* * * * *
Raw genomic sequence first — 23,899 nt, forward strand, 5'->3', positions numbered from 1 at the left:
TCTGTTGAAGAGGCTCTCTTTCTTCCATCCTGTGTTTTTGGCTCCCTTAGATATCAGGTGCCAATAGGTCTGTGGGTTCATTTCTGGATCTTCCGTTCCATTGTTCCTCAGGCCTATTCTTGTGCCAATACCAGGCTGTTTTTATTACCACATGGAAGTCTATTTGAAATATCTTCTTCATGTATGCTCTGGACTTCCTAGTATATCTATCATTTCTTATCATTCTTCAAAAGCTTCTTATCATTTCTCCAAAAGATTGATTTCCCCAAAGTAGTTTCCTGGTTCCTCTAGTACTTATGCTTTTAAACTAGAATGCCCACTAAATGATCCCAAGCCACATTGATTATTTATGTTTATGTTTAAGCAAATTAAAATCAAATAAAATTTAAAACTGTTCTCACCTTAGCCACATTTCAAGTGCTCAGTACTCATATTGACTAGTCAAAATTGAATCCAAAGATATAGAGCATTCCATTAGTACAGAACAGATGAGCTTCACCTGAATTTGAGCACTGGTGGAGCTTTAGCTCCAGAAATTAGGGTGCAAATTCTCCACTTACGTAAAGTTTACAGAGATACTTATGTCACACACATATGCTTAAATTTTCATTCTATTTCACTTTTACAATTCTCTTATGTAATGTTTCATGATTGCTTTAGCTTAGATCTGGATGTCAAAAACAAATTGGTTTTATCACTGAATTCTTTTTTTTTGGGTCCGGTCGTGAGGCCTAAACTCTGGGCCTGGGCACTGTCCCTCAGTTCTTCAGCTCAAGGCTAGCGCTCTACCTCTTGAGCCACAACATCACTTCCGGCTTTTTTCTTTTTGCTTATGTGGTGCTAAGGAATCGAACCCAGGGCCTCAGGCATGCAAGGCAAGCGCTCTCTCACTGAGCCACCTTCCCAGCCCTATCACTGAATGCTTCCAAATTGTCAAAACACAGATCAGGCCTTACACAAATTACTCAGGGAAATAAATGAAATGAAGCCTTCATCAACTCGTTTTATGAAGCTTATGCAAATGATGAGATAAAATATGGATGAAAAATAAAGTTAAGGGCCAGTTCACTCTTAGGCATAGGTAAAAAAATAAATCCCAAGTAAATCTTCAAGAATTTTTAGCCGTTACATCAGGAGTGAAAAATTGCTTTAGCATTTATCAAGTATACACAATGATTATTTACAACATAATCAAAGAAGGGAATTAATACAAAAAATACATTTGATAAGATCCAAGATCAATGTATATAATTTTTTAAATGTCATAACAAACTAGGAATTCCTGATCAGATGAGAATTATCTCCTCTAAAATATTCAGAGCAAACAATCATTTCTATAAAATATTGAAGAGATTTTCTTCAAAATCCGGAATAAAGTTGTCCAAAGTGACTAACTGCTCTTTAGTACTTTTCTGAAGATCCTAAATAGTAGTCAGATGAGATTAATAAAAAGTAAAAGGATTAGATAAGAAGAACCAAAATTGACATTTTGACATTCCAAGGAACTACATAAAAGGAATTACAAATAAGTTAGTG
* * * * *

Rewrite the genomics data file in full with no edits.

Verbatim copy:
Raw genomic sequence first — 23,899 nt, forward strand, 5'->3', positions numbered from 1 at the left:
TCTGTTGAAGAGGCTCTCTTTCTTCCATCCTGTGTTTTTGGCTCCCTTAGATATCAGGTGCCAATAGGTCTGTGGGTTCATTTCTGGATCTTCCGTTCCATTGTTCCTCAGGCCTATTCTTGTGCCAATACCAGGCTGTTTTTATTACCACATGGAAGTCTATTTGAAATATCTTCTTCATGTATGCTCTGGACTTCCTAGTATATCTATCATTTCTTATCATTCTTCAAAAGCTTCTTATCATTTCTCCAAAAGATTGATTTCCCCAAAGTAGTTTCCTGGTTCCTCTAGTACTTATGCTTTTAAACTAGAATGCCCACTAAATGATCCCAAGCCACATTGATTATTTATGTTTATGTTTAAGCAAATTAAAATCAAATAAAATTTAAAACTGTTCTCACCTTAGCCACATTTCAAGTGCTCAGTACTCATATTGACTAGTCAAAATTGAATCCAAAGATATAGAGCATTCCATTAGTACAGAACAGATGAGCTTCACCTGAATTTGAGCACTGGTGGAGCTTTAGCTCCAGAAATTAGGGTGCAAATTCTCCACTTACGTAAAGTTTACAGAGATACTTATGTCACACACATATGCTTAAATTTTCATTCTATTTCACTTTTACAATTCTCTTATGTAATGTTTCATGATTGCTTTAGCTTAGATCTGGATGTCAAAAACAAATTGGTTTTATCACTGAATTCTTTTTTTTTGGGTCCGGTCGTGAGGCCTAAACTCTGGGCCTGGGCACTGTCCCTCAGTTCTTCAGCTCAAGGCTAGCGCTCTACCTCTTGAGCCACAACATCACTTCCGGCTTTTTTCTTTTTGCTTATGTGGTGCTAAGGAATCGAACCCAGGGCCTCAGGCATGCAAGGCAAGCGCTCTCTCACTGAGCCACCTTCCCAGCCCTATCACTGAATGCTTCCAAATTGTCAAAACACAGATCAGGCCTTACACAAATTACTCAGGGAAATAAATGAAATGAAGCCTTCATCAACTCGTTTTATGAAGCTTATGCAAATGATGAGATAAAATATGGATGAAAAATAAAGTTAAGGGCCAGTTCACTCTTAGGCATAGGTAAAAAAATAAATCCCAAGTAAATCTTCAAGAATTTTTAGCCGTTACATCAGGAGTGAAAAATTGCTTTAGCATTTATCAAGTATACACAATGATTATTTACAACATAATCAAAGAAGGGAATTAATACAAAAAATACATTTGATAAGATCCAAGATCAATGTATATAATTTTTTAAATGTCATAACAAACTAGGAATTCCTGATCAGATGAGAATTATCTCCTCTAAAATATTCAGAGCAAACAATCATTTCTATAAAATATTGAAGAGATTTTCTTCAAAATCCGGAATAAAGTTGTCCAAAGTGACTAACTGCTCTTTAGTACTTTTCTGAAGATCCTAAATAGTAGTCAGATGAGATTAATAAAAAGTAAAAGGATTAGATAAGAAGAACCAAAATTGACATTTTGACATTCCAAGGAACTACATAAAAGGAATTACAAATAAGTTAGTG